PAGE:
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Teenage boy listening to music through headphones

If you believe that hearing loss only happens to seniors, you will probably be shocked to discover that today 1 out of every 5 teenagers has some extent of hearing loss in the United States. In addition, the rate of hearing loss in teens is 30 percent higher than it was in the 1980s and 1990s.

It should come as no great surprise then that this has caught the notice of the World Health Organization, who in answer released a statement warning us that 1.1 billion teens and young adults worldwide are at risk for hearing loss from harmful listening practices.

Those unsafe practices include attending deafening sporting events and concerts without hearing protection, along with the unsafe use of headphones.

But it’s the use of headphones that may be the most significant threat.

Consider how often we all listen to music since it became mobile. We listen in the car, in the workplace, at the gym, and at home. We listen while out for a stroll and even while drifting off to sleep. We can combine music into virtually every aspect of our lives.

That quantity of exposure—if you’re not careful—can slowly and quietly steal your hearing at a young age, resulting in hearing aids in the future.

And considering that no one’s prepared to forfeit music, we have to find other ways to protect our hearing. Fortunately, there are simple and easy precautions we can all adopt.

The following are three vital safety tips you can use to preserve your hearing without sacrificing your music.

1. Limit the Volume

Any sound louder than 85 decibels can lead to permanent hearing loss, but you don’t need to invest in a sound meter to measure the decibel output of your music.

Instead, an effective general guideline is to keep your music player volume at no higher than 60 percent of the max volume. Any higher and you’ll most likely be above the 85-decibel ceiling.

In fact, at their loudest, MP3 music players can generate more than 105 decibels. And given that the decibel scale, like the Richter scale, is logarithmic, 105 decibels is about 100 times as intense as 85.

Another tip: normal conversation registers at about 60 decibels. Therefore, if when listening to music you have to raise your voice when speaking to someone, that’s a good indication that you should turn down the volume.

2. Limit Listening Time

Hearing damage is not only a function of volume; it’s also a function of time. The longer you expose your ears to loud sounds, the greater the injury can be.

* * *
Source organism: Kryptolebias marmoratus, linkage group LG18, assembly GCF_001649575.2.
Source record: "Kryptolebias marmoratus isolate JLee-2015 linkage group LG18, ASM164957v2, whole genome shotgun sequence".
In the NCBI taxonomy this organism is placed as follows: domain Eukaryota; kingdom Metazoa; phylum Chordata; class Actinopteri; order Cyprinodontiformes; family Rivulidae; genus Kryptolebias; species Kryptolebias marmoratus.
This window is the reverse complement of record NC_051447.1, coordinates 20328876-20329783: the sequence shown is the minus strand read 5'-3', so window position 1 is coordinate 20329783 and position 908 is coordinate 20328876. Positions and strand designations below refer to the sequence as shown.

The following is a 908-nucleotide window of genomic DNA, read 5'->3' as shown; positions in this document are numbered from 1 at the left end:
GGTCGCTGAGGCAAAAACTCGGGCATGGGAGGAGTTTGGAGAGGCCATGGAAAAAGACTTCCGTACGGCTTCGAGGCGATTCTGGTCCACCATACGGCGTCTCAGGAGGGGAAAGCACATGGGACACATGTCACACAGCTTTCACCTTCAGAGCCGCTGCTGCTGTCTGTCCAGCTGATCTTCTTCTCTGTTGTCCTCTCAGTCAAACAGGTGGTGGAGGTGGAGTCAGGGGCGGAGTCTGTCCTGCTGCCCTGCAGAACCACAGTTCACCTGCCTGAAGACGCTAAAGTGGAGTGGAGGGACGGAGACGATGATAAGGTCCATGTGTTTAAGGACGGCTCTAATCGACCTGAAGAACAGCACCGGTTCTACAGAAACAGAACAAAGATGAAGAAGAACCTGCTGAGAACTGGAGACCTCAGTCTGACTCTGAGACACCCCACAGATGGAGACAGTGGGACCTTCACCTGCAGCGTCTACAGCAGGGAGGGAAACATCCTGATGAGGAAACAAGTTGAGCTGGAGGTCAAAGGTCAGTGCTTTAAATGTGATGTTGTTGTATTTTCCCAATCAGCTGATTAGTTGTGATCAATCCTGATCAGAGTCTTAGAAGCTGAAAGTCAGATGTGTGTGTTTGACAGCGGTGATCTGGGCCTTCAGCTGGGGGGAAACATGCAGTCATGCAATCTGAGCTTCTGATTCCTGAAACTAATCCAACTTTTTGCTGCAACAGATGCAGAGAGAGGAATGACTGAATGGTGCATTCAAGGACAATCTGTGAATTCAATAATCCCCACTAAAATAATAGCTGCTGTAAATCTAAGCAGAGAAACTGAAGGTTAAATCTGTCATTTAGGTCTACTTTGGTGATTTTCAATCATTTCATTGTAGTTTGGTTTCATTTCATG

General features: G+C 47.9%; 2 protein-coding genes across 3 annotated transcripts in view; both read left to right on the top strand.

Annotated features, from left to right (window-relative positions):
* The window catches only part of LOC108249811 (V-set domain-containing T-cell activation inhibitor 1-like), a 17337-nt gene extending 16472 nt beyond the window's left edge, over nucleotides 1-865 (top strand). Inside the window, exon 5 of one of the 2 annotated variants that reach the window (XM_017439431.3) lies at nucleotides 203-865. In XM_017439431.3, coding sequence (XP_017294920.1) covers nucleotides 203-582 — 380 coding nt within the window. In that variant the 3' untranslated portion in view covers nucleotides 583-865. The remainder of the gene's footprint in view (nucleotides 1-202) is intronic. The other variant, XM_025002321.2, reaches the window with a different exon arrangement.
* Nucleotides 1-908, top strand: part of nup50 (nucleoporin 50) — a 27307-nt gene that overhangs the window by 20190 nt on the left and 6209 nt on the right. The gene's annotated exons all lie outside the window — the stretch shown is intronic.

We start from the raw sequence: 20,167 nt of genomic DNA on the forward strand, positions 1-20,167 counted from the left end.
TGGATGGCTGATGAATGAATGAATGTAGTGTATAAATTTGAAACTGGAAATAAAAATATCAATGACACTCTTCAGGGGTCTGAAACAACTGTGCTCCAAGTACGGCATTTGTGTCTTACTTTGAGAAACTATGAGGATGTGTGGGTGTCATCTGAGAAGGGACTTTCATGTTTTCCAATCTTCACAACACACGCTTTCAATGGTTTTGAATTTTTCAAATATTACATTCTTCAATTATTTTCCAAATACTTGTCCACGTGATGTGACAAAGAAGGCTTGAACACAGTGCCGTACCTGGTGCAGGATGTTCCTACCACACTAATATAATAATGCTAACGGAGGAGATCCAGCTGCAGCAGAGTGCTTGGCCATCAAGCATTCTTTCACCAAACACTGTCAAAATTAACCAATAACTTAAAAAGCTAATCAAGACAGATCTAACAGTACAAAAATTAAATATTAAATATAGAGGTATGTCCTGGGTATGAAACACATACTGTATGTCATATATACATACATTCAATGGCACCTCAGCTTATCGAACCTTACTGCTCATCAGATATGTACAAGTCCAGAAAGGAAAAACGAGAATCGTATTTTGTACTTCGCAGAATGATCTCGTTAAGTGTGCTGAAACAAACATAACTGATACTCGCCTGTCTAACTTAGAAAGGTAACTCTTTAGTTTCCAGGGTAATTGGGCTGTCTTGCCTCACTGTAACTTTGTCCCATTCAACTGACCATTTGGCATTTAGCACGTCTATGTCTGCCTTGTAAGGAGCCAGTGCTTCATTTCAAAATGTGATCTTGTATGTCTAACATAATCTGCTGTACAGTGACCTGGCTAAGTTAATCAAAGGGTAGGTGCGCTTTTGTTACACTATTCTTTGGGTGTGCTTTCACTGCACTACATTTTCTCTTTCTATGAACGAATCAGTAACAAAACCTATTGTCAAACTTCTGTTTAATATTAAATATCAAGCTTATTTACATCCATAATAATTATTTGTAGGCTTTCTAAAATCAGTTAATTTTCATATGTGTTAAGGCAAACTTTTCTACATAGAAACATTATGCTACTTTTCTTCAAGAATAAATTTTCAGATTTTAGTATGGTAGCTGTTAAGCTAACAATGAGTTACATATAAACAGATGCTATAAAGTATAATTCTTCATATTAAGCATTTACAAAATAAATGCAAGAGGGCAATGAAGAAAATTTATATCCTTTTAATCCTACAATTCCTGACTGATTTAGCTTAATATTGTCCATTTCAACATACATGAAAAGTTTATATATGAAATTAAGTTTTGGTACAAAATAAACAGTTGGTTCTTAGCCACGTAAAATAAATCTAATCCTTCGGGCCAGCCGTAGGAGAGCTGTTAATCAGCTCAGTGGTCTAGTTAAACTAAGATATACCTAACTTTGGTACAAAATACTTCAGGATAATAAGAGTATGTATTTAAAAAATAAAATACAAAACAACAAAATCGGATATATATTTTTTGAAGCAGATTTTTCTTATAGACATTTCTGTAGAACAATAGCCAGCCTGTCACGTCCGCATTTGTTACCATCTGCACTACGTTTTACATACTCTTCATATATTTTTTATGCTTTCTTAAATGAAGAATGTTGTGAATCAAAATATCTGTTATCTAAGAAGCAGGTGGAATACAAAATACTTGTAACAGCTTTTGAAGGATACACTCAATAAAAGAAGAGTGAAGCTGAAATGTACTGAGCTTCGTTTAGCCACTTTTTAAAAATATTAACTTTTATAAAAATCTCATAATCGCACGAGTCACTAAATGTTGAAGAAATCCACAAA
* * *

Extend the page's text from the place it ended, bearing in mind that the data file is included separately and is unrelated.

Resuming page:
Which brings us to the next rule of thumb: the 60/60 rule. We previously suggested that you keep your MP3 player volume at 60 percent of its max volume. The other component is making sure that you limit the listening time to under 60 minutes a day at this volume. And bear in mind that lower volumes can handle longer listening times.

Taking periodic rest breaks from the sound is also crucial, as 60 decibels without interruption for two hours can be a great deal more damaging than four half-hour intervals distributed throughout the day.

3. Choose the Right Headphones

The reason many of us have difficulty keeping our MP3 player volume at under 60 percent of its maximum is a consequence of background noise. As environmental noise increases, like in a busy fitness center, we have to compensate by boosting the music volume.

The remedy to this is the use of noise-cancelling headphones. If background noise is lessened, sound volume can be limited, and high-quality music can be enjoyed at lower volumes.

Low-quality earbuds, on the other hand, have the double disadvantage of being closer to your eardrum and being incapable of reducing background noise. The quality of sound is diminished as well, and coupled with the distracting environmental sound, increasing the volume is the only way to compensate.

The bottom line: it’s well worth the money to invest in a pair of top quality headphones, preferably ones that have noise-cancelling capabilities. That way, you can stick to the 60/60 rule without compromising the quality of your music and, more importantly, your hearing later in life.